I was about to write "I get emotional this time of year" but I don't know if that's universally true.
I feel emotional now. Lately. This week.
I'll have a birthday next week. Thoughts and feelings sometimes latch onto birthdays. How am I spending my time? What have I done with this year? Another one is gone, just like that.
I think that's what I'm feeling. The gone-ness. The oh-my-this-is-good-and-it's-just-whipping-by-year-after-year-after-year.
Getting more and more years makes me blessed or lucky, depending on which word you prefer.
These days I prefer blessed.
I'm not sure why that blessing is sometimes tinged with sadness, but, for me, it is.
Not bad sadness. Because sadness isn't bad. It just is. I said that to my daughter today. She brought home a drawing from art class of a woefully sad-looking face. I was immediately shocked by just how sad this girl looked, worried that it was a depiction of how my girl feels, and simultaneously cognizant of the fact that I simply needed to ask questions about this piece of art - not judge it or make assumptions about it or think it tells A Whole Story Of Something.
So I started asking questions and she got bashful. She made it clear that it wasn't a picture of her. I told her it was okay if it was, "Sad isn't bad, honey. It's okay to be sad." I said those things while not all-the-way believing them. Because while it's okay for me to be sad sometimes, I don't want her to have to be. She's too good and little and tender. I don't want life to happen to her. I just don't.
I know that's not true, that it's ridiculous. It's selfish, even. Because of course I want Life for her. Of course. But there's an aching that comes with it, the knowing of just how odd it can be to unfurl into a confusing and muddling world.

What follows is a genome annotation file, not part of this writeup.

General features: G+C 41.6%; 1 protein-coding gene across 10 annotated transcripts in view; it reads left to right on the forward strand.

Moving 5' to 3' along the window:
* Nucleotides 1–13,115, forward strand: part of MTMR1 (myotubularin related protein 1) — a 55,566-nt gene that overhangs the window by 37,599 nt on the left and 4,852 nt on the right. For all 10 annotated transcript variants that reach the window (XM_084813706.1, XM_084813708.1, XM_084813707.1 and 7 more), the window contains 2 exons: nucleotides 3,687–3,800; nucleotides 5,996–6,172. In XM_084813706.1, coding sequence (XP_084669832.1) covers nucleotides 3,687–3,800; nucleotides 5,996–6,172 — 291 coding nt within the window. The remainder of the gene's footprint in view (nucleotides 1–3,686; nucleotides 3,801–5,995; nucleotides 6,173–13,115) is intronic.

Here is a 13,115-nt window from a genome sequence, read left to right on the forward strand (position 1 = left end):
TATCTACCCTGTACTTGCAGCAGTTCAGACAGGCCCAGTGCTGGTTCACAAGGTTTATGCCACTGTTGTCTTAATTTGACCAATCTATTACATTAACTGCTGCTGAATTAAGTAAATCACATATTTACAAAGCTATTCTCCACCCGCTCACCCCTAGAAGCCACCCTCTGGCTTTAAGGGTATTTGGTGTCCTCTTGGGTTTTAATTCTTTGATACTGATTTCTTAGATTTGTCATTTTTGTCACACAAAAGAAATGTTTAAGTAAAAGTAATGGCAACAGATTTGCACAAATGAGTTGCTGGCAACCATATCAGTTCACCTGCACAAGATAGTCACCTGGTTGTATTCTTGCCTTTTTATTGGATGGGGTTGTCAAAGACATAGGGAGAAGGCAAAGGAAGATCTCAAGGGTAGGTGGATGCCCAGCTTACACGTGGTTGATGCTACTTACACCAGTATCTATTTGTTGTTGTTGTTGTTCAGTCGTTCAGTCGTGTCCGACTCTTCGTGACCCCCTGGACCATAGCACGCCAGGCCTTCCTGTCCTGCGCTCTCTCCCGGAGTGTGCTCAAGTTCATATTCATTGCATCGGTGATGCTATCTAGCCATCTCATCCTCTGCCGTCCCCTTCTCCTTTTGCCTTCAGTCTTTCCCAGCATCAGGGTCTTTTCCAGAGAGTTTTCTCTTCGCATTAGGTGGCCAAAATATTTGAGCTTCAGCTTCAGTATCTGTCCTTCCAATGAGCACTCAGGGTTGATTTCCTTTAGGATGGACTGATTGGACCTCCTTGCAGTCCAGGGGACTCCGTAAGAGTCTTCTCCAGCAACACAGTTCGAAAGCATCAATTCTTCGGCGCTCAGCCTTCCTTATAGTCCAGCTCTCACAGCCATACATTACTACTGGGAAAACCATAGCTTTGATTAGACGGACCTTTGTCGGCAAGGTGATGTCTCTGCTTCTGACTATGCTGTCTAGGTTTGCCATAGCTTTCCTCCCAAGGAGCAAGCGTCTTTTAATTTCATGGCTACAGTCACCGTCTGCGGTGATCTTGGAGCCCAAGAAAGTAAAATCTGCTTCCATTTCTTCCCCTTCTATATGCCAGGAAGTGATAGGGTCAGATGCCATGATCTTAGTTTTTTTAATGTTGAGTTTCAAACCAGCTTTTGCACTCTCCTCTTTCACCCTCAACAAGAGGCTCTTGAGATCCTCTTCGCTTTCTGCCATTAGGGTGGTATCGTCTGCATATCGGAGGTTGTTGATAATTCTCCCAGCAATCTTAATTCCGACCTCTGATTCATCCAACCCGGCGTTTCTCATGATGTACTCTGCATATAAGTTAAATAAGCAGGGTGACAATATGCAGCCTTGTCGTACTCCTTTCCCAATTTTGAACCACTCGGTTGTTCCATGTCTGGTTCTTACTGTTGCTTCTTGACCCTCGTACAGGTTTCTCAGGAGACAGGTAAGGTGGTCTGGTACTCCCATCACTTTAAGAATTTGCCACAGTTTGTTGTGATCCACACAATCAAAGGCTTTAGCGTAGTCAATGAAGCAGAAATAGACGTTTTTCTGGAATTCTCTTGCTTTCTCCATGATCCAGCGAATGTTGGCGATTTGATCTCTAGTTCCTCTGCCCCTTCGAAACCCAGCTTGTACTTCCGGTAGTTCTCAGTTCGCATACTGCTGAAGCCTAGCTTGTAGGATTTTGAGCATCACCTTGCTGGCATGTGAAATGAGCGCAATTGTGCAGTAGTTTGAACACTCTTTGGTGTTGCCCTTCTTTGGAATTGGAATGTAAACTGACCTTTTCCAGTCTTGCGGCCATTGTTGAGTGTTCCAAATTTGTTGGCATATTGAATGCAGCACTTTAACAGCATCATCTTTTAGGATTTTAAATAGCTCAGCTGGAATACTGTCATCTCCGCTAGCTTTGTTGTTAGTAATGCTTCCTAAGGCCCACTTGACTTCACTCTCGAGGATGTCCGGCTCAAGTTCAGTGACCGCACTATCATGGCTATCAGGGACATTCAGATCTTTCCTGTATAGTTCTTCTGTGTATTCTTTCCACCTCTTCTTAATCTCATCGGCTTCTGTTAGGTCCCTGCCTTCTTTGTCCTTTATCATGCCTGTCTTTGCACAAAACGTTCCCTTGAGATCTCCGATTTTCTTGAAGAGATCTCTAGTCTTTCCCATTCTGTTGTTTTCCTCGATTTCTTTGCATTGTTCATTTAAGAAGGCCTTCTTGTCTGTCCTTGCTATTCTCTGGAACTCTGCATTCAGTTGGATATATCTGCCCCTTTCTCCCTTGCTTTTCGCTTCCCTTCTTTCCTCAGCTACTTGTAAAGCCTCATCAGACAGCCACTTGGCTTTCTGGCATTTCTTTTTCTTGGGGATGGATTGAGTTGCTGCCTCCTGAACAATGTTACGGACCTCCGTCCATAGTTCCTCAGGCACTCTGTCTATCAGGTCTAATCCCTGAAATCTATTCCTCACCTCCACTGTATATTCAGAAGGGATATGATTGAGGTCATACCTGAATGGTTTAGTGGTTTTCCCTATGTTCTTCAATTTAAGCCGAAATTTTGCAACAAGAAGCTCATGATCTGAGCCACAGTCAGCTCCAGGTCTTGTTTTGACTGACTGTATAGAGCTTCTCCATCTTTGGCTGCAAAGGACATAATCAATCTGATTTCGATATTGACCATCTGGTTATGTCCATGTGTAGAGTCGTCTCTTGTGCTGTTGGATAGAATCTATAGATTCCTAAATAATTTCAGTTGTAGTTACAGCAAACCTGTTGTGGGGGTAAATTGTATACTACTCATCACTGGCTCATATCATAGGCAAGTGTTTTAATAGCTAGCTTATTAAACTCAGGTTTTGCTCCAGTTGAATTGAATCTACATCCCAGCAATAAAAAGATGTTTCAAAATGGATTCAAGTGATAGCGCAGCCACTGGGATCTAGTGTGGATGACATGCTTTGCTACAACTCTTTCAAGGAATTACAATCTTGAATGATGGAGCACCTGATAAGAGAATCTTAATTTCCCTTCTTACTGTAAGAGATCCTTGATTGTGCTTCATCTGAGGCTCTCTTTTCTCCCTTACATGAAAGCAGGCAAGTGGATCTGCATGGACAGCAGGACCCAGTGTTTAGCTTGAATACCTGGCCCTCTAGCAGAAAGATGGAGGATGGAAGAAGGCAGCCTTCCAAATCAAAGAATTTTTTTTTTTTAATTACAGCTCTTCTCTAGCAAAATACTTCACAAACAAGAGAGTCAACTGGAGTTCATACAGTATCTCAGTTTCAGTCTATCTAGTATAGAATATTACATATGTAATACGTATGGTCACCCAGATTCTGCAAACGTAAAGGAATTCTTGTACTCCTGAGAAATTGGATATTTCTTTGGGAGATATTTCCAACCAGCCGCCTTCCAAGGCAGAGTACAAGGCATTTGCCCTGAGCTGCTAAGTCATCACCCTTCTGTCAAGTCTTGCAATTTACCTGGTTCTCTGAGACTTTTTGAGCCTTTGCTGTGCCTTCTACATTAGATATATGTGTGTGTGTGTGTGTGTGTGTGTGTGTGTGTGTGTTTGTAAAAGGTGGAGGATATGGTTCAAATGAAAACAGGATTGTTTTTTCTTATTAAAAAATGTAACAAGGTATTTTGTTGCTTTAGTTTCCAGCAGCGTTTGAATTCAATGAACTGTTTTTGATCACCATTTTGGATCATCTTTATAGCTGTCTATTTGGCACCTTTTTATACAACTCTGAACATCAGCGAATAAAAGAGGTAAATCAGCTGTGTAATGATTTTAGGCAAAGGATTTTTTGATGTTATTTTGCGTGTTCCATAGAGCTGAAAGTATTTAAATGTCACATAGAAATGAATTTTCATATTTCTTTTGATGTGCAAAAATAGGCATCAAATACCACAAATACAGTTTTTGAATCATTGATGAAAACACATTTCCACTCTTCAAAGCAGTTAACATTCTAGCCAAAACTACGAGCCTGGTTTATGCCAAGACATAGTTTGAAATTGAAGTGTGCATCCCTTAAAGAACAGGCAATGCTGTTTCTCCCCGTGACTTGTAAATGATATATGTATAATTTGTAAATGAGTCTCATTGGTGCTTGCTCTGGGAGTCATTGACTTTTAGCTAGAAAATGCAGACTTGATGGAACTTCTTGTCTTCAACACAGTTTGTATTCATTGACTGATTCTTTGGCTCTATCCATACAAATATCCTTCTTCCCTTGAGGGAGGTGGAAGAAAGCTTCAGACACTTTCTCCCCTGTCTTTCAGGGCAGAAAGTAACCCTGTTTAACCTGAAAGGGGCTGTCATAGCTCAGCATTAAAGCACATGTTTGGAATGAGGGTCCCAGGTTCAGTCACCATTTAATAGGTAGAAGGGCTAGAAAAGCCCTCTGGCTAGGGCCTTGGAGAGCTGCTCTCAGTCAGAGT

I want her and her brother to unfurl in the safety of my arms. I want to tell them stories of my past hurt so they can know what's possible without needing to take it on themselves.
I read something today, a quote from Craig Minowa of the band Cloud Cult, that really said something.
"Healing came to mean not letting emotions like anger or fear linger — an idea at the core of Love. But even now, more than a decade after his son's death, you can hear that loss from years ago in Minowa's voice. He says he finds solace now in meditating on both mysticism and science. To that point, he has his own take on the first law of thermodynamics.
'Basically, what it says is that energy cannot be destroyed; it can only be transformed,' Minowa says. 'So any kind of energy that you put out there never goes away. Everything that we did together, every moment that we had together, everything that he felt and everything that I felt for him still resonates out there in the universe. And I refuse to believe anything less than the idea that I'll somehow be with my son again.'"
That's what really let my melancholy settle in for a sweet little visit. The idea that, energetically, every single thing I've ever put into the Universe is still there? That's just a really big thing. It made me instantly aware of the kind of energy I want to emit. It made me regretful for all of the truly shitty atoms I've spewed in times of great fear or great pain.
And mostly? Mostly it made me want to turn some sweet-sounding music up loud loud loud and let the tears come and wail like a wild thing and then, all cleaned out from salt and water, stand back up and right my shoulders and keep on moving forward.
Ever forward, into the everything,
PS: It feels horrendously uncouth to have written a whole thing here that says nothing of your lovely and warm response to meeting Tim through his words here this weekend. Thank you for graciously welcoming him to our little corner of the internet, and for loving his vision.